Constitution Week: Lecturer says freedom in the U.S. at great risk

Tyler Prochazka

In celebration of Constitution Week, WKU has arranged a series lectures about the founding document of the United States with connections being drawn to the anniversary of the 9/11 terrorism attacks.

David Henderson, a research fellow at the Hoover Institute at Stanford University, presented his case that the attacks on 9/11 were motivated not by “our freedoms,” but rather a long-standing policy of intervention in the Middle East.

Henderson began the lecture with a warning: freedom in the United States is at great risk. Not from terrorists in far off lands, Henderson said, but rather the reaction of the government that leads to the curtailing of civil liberties.

“There’s a tradition of freedom in America — and we’re losing it,” he said.

Henderson argued that the “groping” of passengers boarding a flight, including children, was both unconstitutional and an overreaction. Statistics say it is 80 times more dangerous to drive rather than fly, he said.

“If even 10 percent of short distance drivers drive instead (because of the TSA), we get more deaths,” Henderson said.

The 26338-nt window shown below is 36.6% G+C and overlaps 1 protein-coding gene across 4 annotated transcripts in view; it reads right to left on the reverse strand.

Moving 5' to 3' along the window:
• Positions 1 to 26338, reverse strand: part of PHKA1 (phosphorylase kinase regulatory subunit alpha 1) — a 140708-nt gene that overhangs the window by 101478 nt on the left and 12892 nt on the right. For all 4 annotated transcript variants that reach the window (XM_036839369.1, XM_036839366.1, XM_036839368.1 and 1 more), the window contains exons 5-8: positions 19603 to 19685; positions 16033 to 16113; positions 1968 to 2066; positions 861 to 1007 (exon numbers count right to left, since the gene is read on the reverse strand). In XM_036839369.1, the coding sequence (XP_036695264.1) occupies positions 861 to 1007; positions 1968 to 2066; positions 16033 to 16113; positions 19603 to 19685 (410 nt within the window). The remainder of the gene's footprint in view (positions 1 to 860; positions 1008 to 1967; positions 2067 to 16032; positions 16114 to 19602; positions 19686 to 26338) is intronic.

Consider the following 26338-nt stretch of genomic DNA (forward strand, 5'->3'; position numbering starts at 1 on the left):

Then he went on to explain how “actions have unintended consequences,” in economic terms. When applied to foreign affairs, Henderson argued that the United States’ foreign policy in the Middle East is what led to 9/11. Support for Israel, a, American base in Saudi Arabia and Iraqi sanctions were among the late Al Qaeda leader Osama Bin Laden’s grievances toward the United States, not any cultural difference, Henderson said.

“I say they don’t really hate us. They hate our government,” Henderson said.

After the presentation, audience questions ranged from Chinese terrorists to United States power projection. One student, who identified himself as a veteran, said he agreed with Henderson and asked if he supported Republican candidate for president, Ron Paul, father of Sen. Rand Paul, R-Ky.

“Yes, very much so,” Henderson said.

Constitution Week continues with a showing of “Abraham’s Children,” a film about Muslim youth dealing with prejudice and diversity following 9/11. It will be shown at 7 p.m. Tuesday at the Institute for Citizenship and Social Responsibility in Garrett Conference Center.